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A dural lymphatic vascular system that drains brain interstitial fluid and macromolecules.

Aspelund A, Antila S, Proulx ST, Karlsen TV, Karaman S, Detmar M, Wiig H, Alitalo K - J. Exp. Med. (2015)

Bottom Line: Surprisingly, brain ISF pressure and water content were unaffected.Overall, these findings indicate that the mechanism of CSF flow into the dcLNs is directly via an adjacent dural lymphatic network, which may be important for the clearance of macromolecules from the brain.Importantly, these results call for a reexamination of the role of the lymphatic system in CNS physiology and disease.

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Affiliation: Wihuri Research Institute and Translational Cancer Biology Program, Biomedicum Helsinki, University of Helsinki, 00014 Helsinki, Finland Wihuri Research Institute and Translational Cancer Biology Program, Biomedicum Helsinki, University of Helsinki, 00014 Helsinki, Finland.

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Dura mater lymphatic vessels drain brain ISF into dcLNs. (A–J) Analysis of lymphatic outflow routes of cerebral ISF by fluorescent stereomicroscopy in Prox1-GFP (green) mice 1 h after PEG-IRDye (red) injection into the brain parenchyma without (A–F) and with (G–J) ligation of the efferent lymphatic vessel of the dcLN. See K for schematic illustration of the experimental setup and summary of the results with and without ligation. (A and B) dcLNs and scLNs (both indicated with arrowheads) showing preferential filling of the ipsilateral dcLN but no filling in the scLNs. (C) Drainage into the ipsilateral dcLN via the efferent carotid lymphatic vessels (arrowheads). CCA, common carotid artery. (D) Internal carotid artery (ICA) and adjacent lymphatic vessels (white arrowheads) immediately below the osseous skull, showing drainage from the skull (yellow arrowhead). (E and F) Lymphatic vessels around the pterygopalatine artery (PPA), showing tracer uptake by the dura mater lymphatic vessels (arrowheads) only in the basal parts of the skull, nearby their exit site. MMA, middle meningeal artery. (G) Placement of a suture around the efferent lymphatic vessel (asterisk) of the dcLN. Arrowheads, afferent lymphatic vessels. (H) Afferent lymphatic vessel of the dcLN after ligation (asterisk), showing bulging of the afferent vessels (arrowheads). (I and J) Lymphatic vessels around the posterior branch of the MMA, showing increased filling of lymphatic vessels after ligation, extending above the retroglenoid vein (RGV) level. n = 2–3/group. Data are representative of two independent experiments. Bars: (A–E and G–J) 500 µm; (F) 100 µm.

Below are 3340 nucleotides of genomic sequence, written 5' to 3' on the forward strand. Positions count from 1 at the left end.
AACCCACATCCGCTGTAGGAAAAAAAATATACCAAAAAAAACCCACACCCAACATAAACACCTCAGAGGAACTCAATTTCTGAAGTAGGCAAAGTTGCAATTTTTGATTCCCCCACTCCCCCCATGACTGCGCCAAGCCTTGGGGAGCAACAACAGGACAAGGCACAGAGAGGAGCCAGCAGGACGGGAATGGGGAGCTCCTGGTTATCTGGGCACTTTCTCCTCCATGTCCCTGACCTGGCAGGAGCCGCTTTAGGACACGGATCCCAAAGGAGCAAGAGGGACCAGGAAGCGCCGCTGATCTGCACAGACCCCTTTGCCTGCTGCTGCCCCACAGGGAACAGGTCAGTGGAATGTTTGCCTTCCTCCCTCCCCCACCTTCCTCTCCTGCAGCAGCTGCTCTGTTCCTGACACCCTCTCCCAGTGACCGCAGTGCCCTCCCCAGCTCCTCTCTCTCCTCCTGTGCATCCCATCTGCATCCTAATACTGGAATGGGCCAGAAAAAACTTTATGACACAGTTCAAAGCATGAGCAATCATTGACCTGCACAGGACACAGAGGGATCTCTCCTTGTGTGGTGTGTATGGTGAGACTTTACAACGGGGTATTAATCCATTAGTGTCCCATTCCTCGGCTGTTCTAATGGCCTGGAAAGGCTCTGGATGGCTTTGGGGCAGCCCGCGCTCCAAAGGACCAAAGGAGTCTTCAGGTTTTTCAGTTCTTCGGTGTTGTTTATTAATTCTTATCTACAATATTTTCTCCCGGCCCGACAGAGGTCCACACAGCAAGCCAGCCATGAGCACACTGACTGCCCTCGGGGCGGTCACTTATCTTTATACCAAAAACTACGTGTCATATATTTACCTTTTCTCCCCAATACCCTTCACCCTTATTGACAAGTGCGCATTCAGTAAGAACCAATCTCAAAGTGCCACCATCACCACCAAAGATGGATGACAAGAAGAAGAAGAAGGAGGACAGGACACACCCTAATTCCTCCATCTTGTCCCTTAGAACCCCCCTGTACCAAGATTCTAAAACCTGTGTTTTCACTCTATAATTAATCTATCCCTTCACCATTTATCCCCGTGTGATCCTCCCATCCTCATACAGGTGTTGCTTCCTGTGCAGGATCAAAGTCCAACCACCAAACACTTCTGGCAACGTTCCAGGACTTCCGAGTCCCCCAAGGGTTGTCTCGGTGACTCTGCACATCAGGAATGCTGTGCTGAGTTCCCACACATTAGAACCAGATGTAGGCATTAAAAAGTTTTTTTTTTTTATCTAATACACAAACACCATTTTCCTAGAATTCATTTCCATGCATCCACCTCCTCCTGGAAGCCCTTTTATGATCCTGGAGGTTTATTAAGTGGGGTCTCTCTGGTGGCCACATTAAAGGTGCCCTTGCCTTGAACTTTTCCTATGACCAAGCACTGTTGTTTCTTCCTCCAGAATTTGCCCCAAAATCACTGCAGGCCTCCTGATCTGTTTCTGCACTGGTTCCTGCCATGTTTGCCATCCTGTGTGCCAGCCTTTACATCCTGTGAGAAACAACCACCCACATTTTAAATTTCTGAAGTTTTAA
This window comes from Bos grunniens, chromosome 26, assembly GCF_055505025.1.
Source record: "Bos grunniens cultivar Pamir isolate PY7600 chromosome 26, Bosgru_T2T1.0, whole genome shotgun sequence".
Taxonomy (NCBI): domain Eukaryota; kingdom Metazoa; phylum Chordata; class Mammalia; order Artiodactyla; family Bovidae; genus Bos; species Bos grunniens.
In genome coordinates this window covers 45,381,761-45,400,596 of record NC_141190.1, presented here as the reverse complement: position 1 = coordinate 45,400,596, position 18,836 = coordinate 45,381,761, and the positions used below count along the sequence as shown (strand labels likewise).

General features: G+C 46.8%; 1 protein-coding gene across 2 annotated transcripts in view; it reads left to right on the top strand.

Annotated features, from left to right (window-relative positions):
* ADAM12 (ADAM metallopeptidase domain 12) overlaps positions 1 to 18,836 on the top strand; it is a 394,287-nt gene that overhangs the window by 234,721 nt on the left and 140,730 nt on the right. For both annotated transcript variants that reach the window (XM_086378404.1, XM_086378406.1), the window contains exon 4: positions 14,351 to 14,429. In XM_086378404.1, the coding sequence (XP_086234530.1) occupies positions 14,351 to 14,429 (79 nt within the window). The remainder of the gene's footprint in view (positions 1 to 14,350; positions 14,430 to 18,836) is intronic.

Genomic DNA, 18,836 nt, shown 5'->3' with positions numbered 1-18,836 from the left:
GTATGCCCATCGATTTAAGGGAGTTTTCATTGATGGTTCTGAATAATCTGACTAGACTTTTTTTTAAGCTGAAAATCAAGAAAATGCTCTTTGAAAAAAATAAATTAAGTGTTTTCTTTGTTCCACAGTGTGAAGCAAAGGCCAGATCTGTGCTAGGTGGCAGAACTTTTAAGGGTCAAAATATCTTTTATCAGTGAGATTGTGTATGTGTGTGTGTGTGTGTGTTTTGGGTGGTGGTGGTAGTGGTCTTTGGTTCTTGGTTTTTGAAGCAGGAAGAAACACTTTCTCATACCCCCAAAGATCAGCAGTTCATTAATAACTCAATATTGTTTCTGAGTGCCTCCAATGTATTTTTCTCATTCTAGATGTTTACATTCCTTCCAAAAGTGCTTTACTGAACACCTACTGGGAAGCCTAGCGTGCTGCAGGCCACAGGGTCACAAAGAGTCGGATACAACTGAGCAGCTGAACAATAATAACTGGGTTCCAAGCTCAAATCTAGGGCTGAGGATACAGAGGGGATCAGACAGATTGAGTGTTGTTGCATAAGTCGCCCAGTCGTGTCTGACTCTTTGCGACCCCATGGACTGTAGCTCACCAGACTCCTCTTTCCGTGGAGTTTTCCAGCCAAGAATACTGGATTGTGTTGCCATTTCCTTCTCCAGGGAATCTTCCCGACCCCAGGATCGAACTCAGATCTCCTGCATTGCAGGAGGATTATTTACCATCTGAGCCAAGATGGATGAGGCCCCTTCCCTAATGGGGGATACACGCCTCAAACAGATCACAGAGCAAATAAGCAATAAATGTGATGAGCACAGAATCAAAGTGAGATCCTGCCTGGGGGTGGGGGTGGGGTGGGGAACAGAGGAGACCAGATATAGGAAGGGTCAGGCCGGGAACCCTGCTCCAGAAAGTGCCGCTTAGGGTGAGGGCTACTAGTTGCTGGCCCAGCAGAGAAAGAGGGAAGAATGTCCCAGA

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fig2: Dura mater lymphatic vessels drain brain ISF into dcLNs. (A–J) Analysis of lymphatic outflow routes of cerebral ISF by fluorescent stereomicroscopy in Prox1-GFP (green) mice 1 h after PEG-IRDye (red) injection into the brain parenchyma without (A–F) and with (G–J) ligation of the efferent lymphatic vessel of the dcLN. See K for schematic illustration of the experimental setup and summary of the results with and without ligation. (A and B) dcLNs and scLNs (both indicated with arrowheads) showing preferential filling of the ipsilateral dcLN but no filling in the scLNs. (C) Drainage into the ipsilateral dcLN via the efferent carotid lymphatic vessels (arrowheads). CCA, common carotid artery. (D) Internal carotid artery (ICA) and adjacent lymphatic vessels (white arrowheads) immediately below the osseous skull, showing drainage from the skull (yellow arrowhead). (E and F) Lymphatic vessels around the pterygopalatine artery (PPA), showing tracer uptake by the dura mater lymphatic vessels (arrowheads) only in the basal parts of the skull, nearby their exit site. MMA, middle meningeal artery. (G) Placement of a suture around the efferent lymphatic vessel (asterisk) of the dcLN. Arrowheads, afferent lymphatic vessels. (H) Afferent lymphatic vessel of the dcLN after ligation (asterisk), showing bulging of the afferent vessels (arrowheads). (I and J) Lymphatic vessels around the posterior branch of the MMA, showing increased filling of lymphatic vessels after ligation, extending above the retroglenoid vein (RGV) level. n = 2–3/group. Data are representative of two independent experiments. Bars: (A–E and G–J) 500 µm; (F) 100 µm.